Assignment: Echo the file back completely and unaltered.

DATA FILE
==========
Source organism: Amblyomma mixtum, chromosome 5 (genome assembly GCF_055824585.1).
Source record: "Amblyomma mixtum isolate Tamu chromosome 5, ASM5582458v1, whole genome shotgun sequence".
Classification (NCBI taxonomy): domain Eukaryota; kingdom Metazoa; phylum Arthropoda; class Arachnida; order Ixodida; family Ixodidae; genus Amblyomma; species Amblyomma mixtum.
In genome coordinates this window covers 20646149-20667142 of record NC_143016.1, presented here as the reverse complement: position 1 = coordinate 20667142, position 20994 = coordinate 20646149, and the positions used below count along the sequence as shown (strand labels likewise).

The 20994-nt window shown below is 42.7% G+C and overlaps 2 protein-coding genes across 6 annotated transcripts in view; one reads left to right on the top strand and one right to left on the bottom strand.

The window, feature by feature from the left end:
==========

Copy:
Source organism: Amblyomma mixtum, chromosome 5 (genome assembly GCF_055824585.1).
Source record: "Amblyomma mixtum isolate Tamu chromosome 5, ASM5582458v1, whole genome shotgun sequence".
Classification (NCBI taxonomy): domain Eukaryota; kingdom Metazoa; phylum Arthropoda; class Arachnida; order Ixodida; family Ixodidae; genus Amblyomma; species Amblyomma mixtum.
In genome coordinates this window covers 20646149-20667142 of record NC_143016.1, presented here as the reverse complement: position 1 = coordinate 20667142, position 20994 = coordinate 20646149, and the positions used below count along the sequence as shown (strand labels likewise).

The 20994-nt window shown below is 42.7% G+C and overlaps 2 protein-coding genes across 6 annotated transcripts in view; one reads left to right on the top strand and one right to left on the bottom strand.

The window, feature by feature from the left end: